How to test the limits of quantum mechanics
Researchers from Imperial College London and Lancaster University have suggested a new approach to test the limits of applicability of quantum mechanics.
Quantum physics has long provided humanity with an elegant framework for understanding the microscopic world. However, quantum phenomena do not exist in our everyday lives.
Many factors contribute to the transition between the quantum and classical regimes, but is there a fundamental mechanism that results in this transition? And how exactly does a wavefunction consisting of multiple possibilities collapse into one definite outcome?
Numerous models, collectively referred to as objective-collapse theories, have been suggested in the hope of addressing these outstanding fundamental questions. But testing these theories remains experimentally challenging.
Now a group of researchers have published a paper about a new way to investigate these objective-collapse theories in the lab.
The proposal is published in AVS Quantum Science.
The researchers' method takes advantage of the "displacemon," an electro-mechanical device consisting of a mechanical resonator connected to superconducting qubit. By manipulating the qubit, they propose a technique to probe for deviations from standard quantum theory in a way that could be explained by objective collapse.
Dr Edward Laird who leads a research group in quantum electronic devices at Lancaster University says that "the displacemon is not only a tool for testing fundamental quantum mechanics but may also be the basis of new sensing technologies. It will be tremendously exciting to do the first experiments with this device."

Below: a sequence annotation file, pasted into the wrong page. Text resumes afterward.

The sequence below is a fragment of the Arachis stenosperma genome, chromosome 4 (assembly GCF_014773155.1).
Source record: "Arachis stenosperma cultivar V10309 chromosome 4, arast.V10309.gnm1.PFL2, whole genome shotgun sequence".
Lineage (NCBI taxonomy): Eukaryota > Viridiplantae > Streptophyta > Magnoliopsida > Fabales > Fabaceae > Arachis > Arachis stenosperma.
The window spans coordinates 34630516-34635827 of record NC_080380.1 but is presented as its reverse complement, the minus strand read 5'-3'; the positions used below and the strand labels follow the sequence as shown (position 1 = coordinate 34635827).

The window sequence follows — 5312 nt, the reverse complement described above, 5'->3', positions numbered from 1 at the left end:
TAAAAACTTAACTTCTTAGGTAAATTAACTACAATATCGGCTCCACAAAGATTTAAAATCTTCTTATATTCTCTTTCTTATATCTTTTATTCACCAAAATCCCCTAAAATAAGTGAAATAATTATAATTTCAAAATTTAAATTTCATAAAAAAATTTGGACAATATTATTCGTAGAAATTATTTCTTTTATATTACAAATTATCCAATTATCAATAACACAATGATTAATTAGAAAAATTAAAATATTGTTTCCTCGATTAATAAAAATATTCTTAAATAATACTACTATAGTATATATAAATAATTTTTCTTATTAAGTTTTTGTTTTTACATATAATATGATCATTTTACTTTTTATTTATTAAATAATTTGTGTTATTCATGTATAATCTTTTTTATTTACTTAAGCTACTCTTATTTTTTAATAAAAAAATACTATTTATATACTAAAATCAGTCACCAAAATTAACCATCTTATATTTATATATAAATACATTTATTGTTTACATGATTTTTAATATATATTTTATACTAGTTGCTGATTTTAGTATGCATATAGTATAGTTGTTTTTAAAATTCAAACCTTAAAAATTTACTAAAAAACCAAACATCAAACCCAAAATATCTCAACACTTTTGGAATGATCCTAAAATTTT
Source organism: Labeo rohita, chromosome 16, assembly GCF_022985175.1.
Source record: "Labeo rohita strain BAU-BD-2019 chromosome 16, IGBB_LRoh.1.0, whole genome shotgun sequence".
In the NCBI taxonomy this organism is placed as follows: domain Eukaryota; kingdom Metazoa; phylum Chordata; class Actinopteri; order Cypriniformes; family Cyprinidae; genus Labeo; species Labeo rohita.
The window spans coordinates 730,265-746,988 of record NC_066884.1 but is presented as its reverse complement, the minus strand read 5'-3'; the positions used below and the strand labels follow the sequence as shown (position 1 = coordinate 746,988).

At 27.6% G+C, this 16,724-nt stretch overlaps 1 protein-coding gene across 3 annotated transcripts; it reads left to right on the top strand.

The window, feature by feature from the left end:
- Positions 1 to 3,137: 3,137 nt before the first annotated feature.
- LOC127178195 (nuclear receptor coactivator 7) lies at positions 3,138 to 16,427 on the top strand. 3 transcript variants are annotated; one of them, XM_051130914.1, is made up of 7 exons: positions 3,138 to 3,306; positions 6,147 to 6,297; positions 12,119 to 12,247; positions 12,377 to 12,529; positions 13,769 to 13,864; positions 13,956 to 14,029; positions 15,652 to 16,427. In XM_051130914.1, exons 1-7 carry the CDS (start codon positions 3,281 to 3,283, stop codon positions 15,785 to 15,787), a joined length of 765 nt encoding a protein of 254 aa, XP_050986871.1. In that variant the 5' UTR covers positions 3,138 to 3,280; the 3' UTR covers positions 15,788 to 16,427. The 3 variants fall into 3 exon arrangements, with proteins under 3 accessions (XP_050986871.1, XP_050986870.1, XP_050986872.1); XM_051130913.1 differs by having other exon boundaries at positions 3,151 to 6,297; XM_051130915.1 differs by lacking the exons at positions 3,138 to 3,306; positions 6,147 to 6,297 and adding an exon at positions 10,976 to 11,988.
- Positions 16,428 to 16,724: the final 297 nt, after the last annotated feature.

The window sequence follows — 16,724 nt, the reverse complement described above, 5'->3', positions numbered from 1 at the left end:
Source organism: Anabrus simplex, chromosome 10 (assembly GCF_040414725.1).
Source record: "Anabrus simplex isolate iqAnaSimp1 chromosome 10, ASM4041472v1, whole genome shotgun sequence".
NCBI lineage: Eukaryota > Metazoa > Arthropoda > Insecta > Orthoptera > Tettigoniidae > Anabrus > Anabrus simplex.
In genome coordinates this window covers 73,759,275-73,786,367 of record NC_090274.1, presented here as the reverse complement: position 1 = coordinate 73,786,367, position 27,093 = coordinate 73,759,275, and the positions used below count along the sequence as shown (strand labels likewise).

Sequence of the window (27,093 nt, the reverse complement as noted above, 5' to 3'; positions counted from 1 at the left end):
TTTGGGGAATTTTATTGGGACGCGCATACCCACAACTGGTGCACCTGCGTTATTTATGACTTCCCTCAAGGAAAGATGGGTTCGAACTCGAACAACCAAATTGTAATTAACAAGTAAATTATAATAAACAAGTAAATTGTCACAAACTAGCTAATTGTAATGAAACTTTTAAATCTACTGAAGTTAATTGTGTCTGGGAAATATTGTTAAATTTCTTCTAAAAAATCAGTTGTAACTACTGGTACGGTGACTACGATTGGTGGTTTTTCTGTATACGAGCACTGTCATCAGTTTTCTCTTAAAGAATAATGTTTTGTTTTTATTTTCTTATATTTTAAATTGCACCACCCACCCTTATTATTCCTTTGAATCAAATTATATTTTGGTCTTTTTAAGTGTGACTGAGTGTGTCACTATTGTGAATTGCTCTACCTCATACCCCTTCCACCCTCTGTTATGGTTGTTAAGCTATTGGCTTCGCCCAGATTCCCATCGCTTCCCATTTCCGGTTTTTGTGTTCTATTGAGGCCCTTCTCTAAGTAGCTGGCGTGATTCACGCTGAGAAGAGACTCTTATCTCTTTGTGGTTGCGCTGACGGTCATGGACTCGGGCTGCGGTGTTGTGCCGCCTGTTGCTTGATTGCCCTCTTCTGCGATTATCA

While there has been much progress in constraining the strength of these models, further experiments are needed to illuminate the quantum-to-classical boundary.
"Indeed, these future experiments offer exciting promise to probe quantum mechanics at bigger and bigger scales," says Michael Vanner, Principal Investigator of the Quantum Measurement Lab at Imperial College London.
The displacemon provides a new route to testing collapse models by leveraging experimental advances made in cryogenics and superconducting technologies. Central to the displacemon device is a mechanical resonator which oscillates up and down like a miniature guitar string and is incorporated into a superconducting qubit. This sweeping motion interacts with a magnetic field in a way that links the properties of the qubit device and the resonator, with the action of one affecting the other. The architecture of the device lends itself well to creating a quantum superposition of the string vibrations.